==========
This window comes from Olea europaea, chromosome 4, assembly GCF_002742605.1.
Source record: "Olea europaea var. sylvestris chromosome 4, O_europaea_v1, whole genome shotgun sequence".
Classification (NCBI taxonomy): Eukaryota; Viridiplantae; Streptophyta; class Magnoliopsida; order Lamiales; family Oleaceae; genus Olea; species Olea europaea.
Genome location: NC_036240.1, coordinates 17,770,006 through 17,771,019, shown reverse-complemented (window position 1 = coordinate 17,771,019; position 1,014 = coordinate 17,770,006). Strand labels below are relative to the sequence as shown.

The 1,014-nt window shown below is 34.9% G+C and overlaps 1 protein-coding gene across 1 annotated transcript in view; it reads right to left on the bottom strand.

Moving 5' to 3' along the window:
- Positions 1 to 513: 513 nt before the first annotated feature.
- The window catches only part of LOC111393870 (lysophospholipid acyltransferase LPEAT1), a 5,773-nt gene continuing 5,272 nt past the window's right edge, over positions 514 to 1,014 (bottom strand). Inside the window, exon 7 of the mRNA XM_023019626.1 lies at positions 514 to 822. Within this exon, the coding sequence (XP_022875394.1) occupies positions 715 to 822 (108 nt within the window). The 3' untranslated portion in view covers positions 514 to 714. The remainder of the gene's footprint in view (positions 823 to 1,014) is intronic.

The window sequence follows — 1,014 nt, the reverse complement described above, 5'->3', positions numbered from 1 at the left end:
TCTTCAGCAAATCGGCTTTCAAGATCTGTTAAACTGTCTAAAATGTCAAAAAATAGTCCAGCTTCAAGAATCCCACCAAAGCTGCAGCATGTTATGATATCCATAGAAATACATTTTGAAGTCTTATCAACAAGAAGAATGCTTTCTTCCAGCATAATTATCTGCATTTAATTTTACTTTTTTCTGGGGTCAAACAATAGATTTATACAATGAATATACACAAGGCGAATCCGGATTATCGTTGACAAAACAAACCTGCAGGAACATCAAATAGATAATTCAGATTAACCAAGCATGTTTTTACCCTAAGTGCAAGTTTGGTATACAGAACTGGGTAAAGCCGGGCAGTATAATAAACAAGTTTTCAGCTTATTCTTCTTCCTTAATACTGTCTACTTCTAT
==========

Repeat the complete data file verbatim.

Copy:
This window comes from Olea europaea, chromosome 4, assembly GCF_002742605.1.
Source record: "Olea europaea var. sylvestris chromosome 4, O_europaea_v1, whole genome shotgun sequence".
Classification (NCBI taxonomy): Eukaryota; Viridiplantae; Streptophyta; class Magnoliopsida; order Lamiales; family Oleaceae; genus Olea; species Olea europaea.
Genome location: NC_036240.1, coordinates 17,770,006 through 17,771,019, shown reverse-complemented (window position 1 = coordinate 17,771,019; position 1,014 = coordinate 17,770,006). Strand labels below are relative to the sequence as shown.

The 1,014-nt window shown below is 34.9% G+C and overlaps 1 protein-coding gene across 1 annotated transcript in view; it reads right to left on the bottom strand.

Moving 5' to 3' along the window:
- Positions 1 to 513: 513 nt before the first annotated feature.
- The window catches only part of LOC111393870 (lysophospholipid acyltransferase LPEAT1), a 5,773-nt gene continuing 5,272 nt past the window's right edge, over positions 514 to 1,014 (bottom strand). Inside the window, exon 7 of the mRNA XM_023019626.1 lies at positions 514 to 822. Within this exon, the coding sequence (XP_022875394.1) occupies positions 715 to 822 (108 nt within the window). The 3' untranslated portion in view covers positions 514 to 714. The remainder of the gene's footprint in view (positions 823 to 1,014) is intronic.

The window sequence follows — 1,014 nt, the reverse complement described above, 5'->3', positions numbered from 1 at the left end:
TCTTCAGCAAATCGGCTTTCAAGATCTGTTAAACTGTCTAAAATGTCAAAAAATAGTCCAGCTTCAAGAATCCCACCAAAGCTGCAGCATGTTATGATATCCATAGAAATACATTTTGAAGTCTTATCAACAAGAAGAATGCTTTCTTCCAGCATAATTATCTGCATTTAATTTTACTTTTTTCTGGGGTCAAACAATAGATTTATACAATGAATATACACAAGGCGAATCCGGATTATCGTTGACAAAACAAACCTGCAGGAACATCAAATAGATAATTCAGATTAACCAAGCATGTTTTTACCCTAAGTGCAAGTTTGGTATACAGAACTGGGTAAAGCCGGGCAGTATAATAAACAAGTTTTCAGCTTATTCTTCTTCCTTAATACTGTCTACTTCTAT